There are many health related ways that HIV or AIDS can affect domestic violence in same-sex relationships. Some perpetrators of domestic violence purposefully try to transmit STDs to their partner or to transmit their partner's STD to themself, as a tactic to control their partner. Additionally, many people in same-sex relationships who experienced domestic violence experienced violence specifically because they had asked their partners to use condoms or other prophylactics, which are known to limit the spread of HIV. In conjunction with this, abusers may tamper with their partner's pre-exposure prophylaxis medications that prevent the spread of HIV, or may use the social stigma surrounding the use of pre-exposure prophylaxis to convince their partner not to use it. The abuser may also tamper with their partner's or their own HIV medication, or keep their partner from receiving health care in other ways. Furthermore, those with HIV or AIDS may be more affected by physical violence than those who are healthy, as their immune systems are weak and physical injuries will be harder to recover from. Those living with HIV or AIDS may also be more affected by emotional trauma for the same reason.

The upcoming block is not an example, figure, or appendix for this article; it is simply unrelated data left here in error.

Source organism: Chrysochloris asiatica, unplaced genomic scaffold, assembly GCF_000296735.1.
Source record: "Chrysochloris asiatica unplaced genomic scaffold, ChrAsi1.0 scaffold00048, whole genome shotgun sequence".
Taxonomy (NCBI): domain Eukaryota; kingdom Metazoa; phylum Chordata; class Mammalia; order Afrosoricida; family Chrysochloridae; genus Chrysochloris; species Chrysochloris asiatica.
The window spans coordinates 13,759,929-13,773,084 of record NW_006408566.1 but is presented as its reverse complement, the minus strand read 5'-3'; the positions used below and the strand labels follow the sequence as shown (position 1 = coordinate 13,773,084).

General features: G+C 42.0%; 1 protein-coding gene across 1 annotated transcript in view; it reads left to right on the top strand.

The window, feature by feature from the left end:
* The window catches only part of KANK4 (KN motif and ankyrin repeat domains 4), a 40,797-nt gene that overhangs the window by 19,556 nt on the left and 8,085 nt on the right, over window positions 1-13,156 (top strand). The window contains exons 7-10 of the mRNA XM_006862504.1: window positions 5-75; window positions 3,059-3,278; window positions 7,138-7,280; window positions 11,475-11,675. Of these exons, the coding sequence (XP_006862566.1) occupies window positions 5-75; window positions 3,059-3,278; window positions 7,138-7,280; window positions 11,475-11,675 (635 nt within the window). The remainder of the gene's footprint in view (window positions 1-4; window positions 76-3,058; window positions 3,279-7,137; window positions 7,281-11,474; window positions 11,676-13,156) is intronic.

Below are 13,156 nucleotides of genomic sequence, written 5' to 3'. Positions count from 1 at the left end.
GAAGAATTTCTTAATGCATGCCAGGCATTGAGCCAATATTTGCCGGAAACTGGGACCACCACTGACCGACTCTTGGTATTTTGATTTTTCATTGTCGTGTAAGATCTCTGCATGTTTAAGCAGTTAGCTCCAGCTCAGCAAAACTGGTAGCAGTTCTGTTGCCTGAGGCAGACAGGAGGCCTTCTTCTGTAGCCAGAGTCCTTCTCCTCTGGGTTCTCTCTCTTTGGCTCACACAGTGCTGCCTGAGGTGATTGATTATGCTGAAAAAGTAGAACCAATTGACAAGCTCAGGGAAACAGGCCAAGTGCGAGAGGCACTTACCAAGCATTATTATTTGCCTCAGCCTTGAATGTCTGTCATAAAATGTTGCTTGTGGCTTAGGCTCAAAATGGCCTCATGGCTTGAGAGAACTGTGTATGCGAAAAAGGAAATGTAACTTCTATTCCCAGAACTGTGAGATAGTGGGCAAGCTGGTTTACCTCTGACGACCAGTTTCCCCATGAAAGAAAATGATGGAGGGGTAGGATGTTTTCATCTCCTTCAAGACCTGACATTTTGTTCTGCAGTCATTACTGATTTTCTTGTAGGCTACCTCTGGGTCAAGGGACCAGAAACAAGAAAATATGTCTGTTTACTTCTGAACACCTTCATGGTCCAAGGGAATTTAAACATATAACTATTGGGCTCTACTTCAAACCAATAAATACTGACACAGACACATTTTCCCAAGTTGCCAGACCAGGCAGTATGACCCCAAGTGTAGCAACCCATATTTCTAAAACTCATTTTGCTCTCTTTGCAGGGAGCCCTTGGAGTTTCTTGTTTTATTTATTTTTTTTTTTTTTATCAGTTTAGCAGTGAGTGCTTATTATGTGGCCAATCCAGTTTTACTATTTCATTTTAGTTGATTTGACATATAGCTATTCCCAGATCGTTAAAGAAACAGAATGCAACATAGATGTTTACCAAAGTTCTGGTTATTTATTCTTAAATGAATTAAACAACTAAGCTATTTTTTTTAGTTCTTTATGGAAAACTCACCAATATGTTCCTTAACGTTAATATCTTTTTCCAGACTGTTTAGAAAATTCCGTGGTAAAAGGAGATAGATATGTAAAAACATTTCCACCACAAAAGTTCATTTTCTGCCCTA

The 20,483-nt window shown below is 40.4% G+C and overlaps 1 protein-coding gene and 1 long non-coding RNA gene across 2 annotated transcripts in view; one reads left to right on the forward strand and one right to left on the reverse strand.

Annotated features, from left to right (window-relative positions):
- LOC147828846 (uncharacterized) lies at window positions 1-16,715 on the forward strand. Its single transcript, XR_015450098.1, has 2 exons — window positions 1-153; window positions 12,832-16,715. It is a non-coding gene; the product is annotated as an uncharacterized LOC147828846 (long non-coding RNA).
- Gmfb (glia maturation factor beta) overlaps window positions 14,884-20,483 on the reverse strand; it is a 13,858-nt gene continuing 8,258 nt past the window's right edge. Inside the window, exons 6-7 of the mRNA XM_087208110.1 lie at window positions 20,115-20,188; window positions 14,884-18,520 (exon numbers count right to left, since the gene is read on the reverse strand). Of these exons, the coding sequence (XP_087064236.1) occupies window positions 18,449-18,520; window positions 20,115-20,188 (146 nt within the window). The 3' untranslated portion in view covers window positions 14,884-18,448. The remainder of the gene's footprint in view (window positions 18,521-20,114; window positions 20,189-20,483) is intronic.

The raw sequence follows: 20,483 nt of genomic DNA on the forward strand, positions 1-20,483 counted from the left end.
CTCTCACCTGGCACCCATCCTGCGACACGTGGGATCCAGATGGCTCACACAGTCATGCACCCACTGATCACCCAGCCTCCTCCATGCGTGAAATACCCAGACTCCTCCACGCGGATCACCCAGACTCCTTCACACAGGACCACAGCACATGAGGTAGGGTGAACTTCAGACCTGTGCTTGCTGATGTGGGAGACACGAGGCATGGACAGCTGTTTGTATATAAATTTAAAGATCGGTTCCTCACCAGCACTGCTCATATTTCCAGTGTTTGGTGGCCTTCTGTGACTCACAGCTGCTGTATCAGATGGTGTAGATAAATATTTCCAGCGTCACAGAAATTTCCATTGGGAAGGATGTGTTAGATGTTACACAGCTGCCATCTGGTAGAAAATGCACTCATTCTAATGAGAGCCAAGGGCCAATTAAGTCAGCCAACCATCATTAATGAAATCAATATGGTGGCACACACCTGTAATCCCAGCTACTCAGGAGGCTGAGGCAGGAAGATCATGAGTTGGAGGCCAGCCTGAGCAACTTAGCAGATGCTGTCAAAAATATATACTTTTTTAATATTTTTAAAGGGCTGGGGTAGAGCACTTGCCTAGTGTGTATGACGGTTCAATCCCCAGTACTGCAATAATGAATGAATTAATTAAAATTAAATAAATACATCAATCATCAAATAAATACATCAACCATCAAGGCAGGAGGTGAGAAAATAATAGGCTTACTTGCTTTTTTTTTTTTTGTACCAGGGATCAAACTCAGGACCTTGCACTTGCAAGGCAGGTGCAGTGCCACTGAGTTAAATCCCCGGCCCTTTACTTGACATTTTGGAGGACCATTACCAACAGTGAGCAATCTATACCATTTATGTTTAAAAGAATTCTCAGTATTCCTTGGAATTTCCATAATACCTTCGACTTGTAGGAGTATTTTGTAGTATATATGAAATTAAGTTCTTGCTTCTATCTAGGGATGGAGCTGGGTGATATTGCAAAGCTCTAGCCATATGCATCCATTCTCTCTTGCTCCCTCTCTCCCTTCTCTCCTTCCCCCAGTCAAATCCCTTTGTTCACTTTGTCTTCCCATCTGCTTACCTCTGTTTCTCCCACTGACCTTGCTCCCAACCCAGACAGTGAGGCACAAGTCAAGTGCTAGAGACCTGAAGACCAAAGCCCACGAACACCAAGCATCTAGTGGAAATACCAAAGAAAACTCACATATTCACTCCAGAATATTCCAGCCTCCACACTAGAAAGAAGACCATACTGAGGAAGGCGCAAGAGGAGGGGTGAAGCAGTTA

One way this occurs is through the fear of being "outed," as abusers may use this fear of being outed to control their partners or an abuser may use the fact that they are not out to limit their partner's exposure to other LGBT people who would recognize that their relationship is unhealthy.
Another way homophobia plays a role in domestic violence is that people in same-sex relationships may feel that they have a duty to represent the LGBT community in a positive manner, and that if their relationship is abusive it is proof that homosexuality is inherently wrong, immoral, or otherwise flawed. Further, the abuser may frame the abuse as justified because of the victim's sexual orientation, or imply that no one will help the victim because of their sexual orientation.
On a systematic level, many resources offered to victims of domestic violence are not offered to victims of domestic violence in same-sex relationships. This refusal to help victims of same-sex domestic violence victims occurs both by private domestic violence help centers and by law enforcement, who may not treat same-sex domestic violence as seriously as domestic violence in heterosexual relationships.
Historically, domestic violence was viewed by many feminists as "a manifestation of patriarchal power." This definition saw domestic violence as a phenomenon acted out by men onto women, therefore leaving out male victims of domestic violence and victims of domestic violence in same-sex relationships. Some abusers even capitalize on the idea that domestic violence cannot occur in same-sex relationships to convince their partner that the abuse is normal or non-abusive.